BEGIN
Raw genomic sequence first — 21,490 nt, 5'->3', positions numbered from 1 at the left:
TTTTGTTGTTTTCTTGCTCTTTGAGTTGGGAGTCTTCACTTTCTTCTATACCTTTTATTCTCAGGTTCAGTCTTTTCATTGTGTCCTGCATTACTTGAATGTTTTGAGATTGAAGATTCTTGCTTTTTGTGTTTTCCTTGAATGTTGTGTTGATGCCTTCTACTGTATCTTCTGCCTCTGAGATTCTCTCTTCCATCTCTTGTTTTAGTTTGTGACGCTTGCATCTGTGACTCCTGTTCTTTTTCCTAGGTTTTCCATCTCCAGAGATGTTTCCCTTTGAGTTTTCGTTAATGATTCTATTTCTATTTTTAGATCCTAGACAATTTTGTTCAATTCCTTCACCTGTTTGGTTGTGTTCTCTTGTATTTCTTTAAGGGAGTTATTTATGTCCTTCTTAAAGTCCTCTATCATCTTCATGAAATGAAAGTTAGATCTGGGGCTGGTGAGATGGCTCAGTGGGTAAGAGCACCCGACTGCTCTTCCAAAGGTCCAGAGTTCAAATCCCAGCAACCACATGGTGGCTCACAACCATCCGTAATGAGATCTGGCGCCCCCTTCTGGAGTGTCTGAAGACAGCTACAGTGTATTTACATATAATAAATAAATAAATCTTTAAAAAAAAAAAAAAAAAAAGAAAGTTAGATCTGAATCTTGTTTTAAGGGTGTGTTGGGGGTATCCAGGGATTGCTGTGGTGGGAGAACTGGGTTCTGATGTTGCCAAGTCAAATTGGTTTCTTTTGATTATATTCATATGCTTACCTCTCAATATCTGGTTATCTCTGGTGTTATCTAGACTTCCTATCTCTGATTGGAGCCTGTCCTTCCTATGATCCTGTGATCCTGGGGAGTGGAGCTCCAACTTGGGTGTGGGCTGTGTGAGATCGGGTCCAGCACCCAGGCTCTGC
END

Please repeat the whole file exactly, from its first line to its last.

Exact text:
Raw genomic sequence first — 21,490 nt, 5'->3', positions numbered from 1 at the left:
TTTTGTTGTTTTCTTGCTCTTTGAGTTGGGAGTCTTCACTTTCTTCTATACCTTTTATTCTCAGGTTCAGTCTTTTCATTGTGTCCTGCATTACTTGAATGTTTTGAGATTGAAGATTCTTGCTTTTTGTGTTTTCCTTGAATGTTGTGTTGATGCCTTCTACTGTATCTTCTGCCTCTGAGATTCTCTCTTCCATCTCTTGTTTTAGTTTGTGACGCTTGCATCTGTGACTCCTGTTCTTTTTCCTAGGTTTTCCATCTCCAGAGATGTTTCCCTTTGAGTTTTCGTTAATGATTCTATTTCTATTTTTAGATCCTAGACAATTTTGTTCAATTCCTTCACCTGTTTGGTTGTGTTCTCTTGTATTTCTTTAAGGGAGTTATTTATGTCCTTCTTAAAGTCCTCTATCATCTTCATGAAATGAAAGTTAGATCTGGGGCTGGTGAGATGGCTCAGTGGGTAAGAGCACCCGACTGCTCTTCCAAAGGTCCAGAGTTCAAATCCCAGCAACCACATGGTGGCTCACAACCATCCGTAATGAGATCTGGCGCCCCCTTCTGGAGTGTCTGAAGACAGCTACAGTGTATTTACATATAATAAATAAATAAATCTTTAAAAAAAAAAAAAAAAAAAGAAAGTTAGATCTGAATCTTGTTTTAAGGGTGTGTTGGGGGTATCCAGGGATTGCTGTGGTGGGAGAACTGGGTTCTGATGTTGCCAAGTCAAATTGGTTTCTTTTGATTATATTCATATGCTTACCTCTCAATATCTGGTTATCTCTGGTGTTATCTAGACTTCCTATCTCTGATTGGAGCCTGTCCTTCCTATGATCCTGTGATCCTGGGGAGTGGAGCTCCAACTTGGGTGTGGGCTGTGTGAGATCGGGTCCAGCACCCAGGCTCTGC